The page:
ObamaCare: selling hope and headaches

February 10th, 2011

When you ask people what the purpose of government is, you’re going to get a lot of different answers. “Government exists to protect its citizens,” or “government exists to serve the people,” or something along either of those lines.

What President Barack Obama plans to do with his health care plan is to do exactly that. He wants to help people who are short on the buck to pay for one thing that every human should be able to have under every circumstance: health care.

And for that, I give the president a good deal of credit. I do believe that America should work for a social health care system which would provide benefits for those who cannot afford it.

People will blow the whistle on this undertaking as over-the-top government spending, and putting something that is too important into the hands of the inept bureaucracies of the federal government.

But don’t we trust the government with perhaps the most basic and important service of all? National defense has been run by the government for the entirety of this great country’s existence.

Now I do understand that it is a different situation when it is such a personal decision as picking your own doctor, but to say that the government is inept in running a national health care system is a little over the top.

But as soon as the government asks, rather tells us, you must buy what they are selling, that’s when it becomes over the top.

The government serves one purpose and that is to serve the people. Obama wants to make it mandatory to have health insurance, just like it is mandatory to drive with car insurance. If you don’t have health insurance, either private insurance or government, then the feds will pin you with a fine.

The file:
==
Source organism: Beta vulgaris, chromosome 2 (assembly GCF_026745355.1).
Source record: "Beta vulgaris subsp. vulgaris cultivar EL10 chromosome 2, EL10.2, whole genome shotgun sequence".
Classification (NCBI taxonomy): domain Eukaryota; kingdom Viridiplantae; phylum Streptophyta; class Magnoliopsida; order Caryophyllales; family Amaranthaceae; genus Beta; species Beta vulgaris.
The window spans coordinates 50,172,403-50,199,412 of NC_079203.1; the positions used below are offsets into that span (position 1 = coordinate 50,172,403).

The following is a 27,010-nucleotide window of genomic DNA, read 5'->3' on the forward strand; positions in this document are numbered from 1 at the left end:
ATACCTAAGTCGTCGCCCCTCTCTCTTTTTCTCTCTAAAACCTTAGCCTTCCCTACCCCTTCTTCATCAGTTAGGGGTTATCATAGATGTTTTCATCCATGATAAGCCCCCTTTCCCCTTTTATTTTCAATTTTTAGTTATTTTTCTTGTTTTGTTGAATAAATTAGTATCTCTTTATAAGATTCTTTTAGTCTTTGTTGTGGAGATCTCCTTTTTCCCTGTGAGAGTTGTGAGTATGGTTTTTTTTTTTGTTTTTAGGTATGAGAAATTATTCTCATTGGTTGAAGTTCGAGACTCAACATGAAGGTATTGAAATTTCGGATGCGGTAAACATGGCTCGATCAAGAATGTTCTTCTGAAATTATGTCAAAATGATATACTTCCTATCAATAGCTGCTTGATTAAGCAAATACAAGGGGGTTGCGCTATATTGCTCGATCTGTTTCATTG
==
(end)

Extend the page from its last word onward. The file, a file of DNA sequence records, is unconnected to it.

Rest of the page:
I don’t care if it’s 10 dollars or 10 thousand dollars, if you force me to buy something that isn’t entirely necessary, then that’s where you go wrong, Mr. Obama.

The government treads on personal freedoms when it forces you to participate in commerce. The government is given the power to tax in the constitution, but they are not given the power to make people participate in the economy. What if the government went out and told you to buy a car, or else it’s going to impose a fine that costs you half of what that car would have cost you?

It’s comparable to England imposing taxation without representation on America in colonial times.

ObamaCare has many pros: it’s going to allow people with pre-existing conditions to receive health care, and it’s going to help make health care more affordable.

So far, the case has come up in four federal courts across the nation. Predictably, two Democratic judges deemed it constitutional, and two Republican judges deemed it unconstitutional. Hopefully what needs to change will change, and progress can be made on an issue that needs addressing in order to help further us along to our ever-present goal: making America better.